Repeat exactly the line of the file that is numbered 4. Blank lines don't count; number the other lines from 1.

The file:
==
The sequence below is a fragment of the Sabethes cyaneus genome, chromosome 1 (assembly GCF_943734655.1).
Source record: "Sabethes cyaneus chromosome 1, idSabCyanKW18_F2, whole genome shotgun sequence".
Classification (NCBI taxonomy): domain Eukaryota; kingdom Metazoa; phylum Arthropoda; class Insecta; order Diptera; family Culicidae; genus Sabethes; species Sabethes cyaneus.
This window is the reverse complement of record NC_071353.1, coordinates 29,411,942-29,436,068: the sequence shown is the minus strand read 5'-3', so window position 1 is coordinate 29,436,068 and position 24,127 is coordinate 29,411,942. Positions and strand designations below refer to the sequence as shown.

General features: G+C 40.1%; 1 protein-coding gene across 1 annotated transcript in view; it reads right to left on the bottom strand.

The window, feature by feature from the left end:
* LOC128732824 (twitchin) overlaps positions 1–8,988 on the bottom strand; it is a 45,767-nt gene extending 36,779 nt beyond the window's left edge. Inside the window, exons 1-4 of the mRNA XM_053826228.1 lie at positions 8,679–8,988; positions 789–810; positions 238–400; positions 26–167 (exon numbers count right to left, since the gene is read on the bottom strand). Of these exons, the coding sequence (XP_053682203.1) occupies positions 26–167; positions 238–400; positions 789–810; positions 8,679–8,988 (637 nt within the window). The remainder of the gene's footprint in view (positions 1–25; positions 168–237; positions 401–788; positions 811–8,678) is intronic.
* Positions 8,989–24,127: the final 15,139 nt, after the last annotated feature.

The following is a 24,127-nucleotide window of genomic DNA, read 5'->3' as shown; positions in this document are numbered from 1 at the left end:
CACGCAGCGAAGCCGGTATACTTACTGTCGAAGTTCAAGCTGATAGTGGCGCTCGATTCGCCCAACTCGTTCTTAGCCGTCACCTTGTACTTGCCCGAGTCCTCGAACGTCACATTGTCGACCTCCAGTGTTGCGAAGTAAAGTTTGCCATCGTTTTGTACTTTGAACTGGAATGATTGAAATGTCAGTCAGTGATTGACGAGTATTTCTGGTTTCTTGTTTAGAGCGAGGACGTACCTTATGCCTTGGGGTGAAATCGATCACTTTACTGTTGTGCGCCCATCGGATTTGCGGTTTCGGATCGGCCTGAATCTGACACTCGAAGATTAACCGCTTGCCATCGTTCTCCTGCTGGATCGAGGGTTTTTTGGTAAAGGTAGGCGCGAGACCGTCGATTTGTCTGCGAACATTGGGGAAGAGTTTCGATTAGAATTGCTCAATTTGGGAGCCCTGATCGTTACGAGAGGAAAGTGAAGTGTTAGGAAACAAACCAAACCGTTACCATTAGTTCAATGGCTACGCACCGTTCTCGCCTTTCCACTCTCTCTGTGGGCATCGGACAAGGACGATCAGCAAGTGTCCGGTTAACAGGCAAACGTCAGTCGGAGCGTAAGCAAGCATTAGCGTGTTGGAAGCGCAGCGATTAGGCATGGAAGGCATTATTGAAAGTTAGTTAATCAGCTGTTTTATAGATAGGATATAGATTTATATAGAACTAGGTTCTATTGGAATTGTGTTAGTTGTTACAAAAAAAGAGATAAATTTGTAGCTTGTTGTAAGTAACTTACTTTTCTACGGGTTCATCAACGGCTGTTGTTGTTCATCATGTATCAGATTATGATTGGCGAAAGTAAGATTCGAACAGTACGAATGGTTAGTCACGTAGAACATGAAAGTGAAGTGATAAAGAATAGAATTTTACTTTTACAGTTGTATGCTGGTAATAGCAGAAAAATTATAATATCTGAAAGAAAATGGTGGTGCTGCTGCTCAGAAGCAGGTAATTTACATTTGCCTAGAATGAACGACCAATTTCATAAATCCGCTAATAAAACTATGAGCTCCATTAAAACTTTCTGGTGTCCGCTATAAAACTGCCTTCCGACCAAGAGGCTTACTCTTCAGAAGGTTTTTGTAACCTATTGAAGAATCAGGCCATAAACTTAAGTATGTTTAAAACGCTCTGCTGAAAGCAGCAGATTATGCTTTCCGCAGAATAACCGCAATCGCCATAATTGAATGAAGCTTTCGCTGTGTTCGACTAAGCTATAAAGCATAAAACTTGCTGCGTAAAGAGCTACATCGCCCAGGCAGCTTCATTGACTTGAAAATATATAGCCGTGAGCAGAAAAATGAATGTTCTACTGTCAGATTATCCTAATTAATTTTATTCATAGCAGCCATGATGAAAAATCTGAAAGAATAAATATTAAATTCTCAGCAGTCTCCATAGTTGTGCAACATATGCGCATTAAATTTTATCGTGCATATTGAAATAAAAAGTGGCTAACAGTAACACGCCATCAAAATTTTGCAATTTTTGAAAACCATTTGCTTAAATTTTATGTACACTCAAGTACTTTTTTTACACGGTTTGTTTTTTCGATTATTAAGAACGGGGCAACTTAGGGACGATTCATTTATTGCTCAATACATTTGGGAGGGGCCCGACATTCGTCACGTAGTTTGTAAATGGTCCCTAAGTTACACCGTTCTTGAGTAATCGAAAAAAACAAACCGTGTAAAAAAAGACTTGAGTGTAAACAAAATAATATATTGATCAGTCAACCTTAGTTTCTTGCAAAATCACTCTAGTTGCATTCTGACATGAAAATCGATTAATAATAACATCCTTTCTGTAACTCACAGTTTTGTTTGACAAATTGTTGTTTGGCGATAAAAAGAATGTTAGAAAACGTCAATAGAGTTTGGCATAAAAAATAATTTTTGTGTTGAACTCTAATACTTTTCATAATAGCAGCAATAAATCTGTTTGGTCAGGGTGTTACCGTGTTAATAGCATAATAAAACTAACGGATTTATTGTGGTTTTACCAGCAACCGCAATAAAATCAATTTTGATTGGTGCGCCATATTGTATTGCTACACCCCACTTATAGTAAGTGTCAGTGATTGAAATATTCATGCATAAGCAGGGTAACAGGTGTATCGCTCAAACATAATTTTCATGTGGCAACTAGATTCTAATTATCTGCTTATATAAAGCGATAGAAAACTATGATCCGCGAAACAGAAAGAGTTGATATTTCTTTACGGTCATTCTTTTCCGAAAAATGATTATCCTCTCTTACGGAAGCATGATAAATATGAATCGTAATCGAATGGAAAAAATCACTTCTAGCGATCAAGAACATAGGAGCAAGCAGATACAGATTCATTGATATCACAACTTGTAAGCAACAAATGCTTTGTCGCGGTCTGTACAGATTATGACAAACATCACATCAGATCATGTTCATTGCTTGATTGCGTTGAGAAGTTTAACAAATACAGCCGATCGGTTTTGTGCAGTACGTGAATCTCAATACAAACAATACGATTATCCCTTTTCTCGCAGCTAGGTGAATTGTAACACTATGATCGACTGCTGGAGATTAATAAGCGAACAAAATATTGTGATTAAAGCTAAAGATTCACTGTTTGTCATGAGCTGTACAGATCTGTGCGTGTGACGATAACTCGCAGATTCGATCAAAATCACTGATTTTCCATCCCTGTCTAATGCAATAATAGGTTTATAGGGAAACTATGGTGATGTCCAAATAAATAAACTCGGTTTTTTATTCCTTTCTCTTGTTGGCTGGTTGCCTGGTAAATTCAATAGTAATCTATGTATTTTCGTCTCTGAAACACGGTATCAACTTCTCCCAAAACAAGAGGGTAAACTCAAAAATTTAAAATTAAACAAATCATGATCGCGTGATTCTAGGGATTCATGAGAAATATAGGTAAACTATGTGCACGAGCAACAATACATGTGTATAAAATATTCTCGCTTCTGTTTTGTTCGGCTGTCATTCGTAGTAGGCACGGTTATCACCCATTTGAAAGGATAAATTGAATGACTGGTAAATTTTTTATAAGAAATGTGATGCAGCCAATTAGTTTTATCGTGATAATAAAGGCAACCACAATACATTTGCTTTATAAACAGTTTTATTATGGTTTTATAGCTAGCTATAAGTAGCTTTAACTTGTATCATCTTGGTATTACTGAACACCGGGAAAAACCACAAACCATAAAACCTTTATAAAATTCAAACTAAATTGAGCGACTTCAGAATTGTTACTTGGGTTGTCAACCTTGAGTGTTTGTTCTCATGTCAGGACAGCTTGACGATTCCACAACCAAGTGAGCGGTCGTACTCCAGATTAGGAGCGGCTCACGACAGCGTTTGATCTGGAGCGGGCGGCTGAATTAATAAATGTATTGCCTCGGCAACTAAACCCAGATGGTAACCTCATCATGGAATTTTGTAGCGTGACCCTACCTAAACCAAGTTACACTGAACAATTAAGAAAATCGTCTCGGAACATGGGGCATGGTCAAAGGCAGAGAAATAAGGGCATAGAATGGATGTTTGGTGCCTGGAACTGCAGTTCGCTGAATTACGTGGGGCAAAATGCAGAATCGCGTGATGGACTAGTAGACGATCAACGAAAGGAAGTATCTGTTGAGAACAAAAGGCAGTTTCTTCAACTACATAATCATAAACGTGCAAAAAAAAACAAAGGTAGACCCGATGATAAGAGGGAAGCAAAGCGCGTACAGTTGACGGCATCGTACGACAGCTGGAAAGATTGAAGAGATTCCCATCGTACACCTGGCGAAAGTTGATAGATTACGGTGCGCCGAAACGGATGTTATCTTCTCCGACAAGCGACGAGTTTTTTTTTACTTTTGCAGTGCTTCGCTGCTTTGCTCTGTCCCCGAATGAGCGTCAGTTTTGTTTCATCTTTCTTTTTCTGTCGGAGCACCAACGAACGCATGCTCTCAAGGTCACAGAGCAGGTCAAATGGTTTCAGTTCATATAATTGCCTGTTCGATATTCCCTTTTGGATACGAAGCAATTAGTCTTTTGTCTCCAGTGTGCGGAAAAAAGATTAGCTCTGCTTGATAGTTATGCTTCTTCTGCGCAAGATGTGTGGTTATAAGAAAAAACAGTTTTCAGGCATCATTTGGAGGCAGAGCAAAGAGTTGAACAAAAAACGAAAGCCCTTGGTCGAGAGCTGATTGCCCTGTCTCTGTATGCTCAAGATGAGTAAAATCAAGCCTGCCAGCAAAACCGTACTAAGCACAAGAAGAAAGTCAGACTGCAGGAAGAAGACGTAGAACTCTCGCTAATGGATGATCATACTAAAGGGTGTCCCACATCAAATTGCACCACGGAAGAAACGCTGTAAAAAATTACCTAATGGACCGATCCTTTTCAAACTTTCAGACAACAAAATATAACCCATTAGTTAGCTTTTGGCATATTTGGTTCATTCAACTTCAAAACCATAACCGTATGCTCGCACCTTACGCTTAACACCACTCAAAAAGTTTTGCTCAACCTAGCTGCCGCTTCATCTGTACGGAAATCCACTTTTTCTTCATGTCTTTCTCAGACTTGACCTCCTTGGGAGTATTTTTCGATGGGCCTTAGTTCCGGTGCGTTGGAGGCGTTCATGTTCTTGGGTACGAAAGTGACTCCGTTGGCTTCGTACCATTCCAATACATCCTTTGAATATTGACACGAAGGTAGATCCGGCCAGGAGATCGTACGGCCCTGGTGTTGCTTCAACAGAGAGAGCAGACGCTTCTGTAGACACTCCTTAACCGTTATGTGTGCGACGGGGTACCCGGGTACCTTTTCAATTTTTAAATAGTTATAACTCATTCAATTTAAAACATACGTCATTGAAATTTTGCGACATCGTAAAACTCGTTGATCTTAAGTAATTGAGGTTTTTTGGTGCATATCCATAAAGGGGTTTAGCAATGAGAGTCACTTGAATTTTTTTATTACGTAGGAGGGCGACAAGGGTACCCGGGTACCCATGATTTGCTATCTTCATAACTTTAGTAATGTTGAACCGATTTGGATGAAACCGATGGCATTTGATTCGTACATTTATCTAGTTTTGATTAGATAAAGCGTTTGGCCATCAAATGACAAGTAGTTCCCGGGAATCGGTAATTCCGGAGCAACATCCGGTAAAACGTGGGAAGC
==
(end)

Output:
This window is the reverse complement of record NC_071353.1, coordinates 29,411,942-29,436,068: the sequence shown is the minus strand read 5'-3', so window position 1 is coordinate 29,436,068 and position 24,127 is coordinate 29,411,942. Positions and strand designations below refer to the sequence as shown.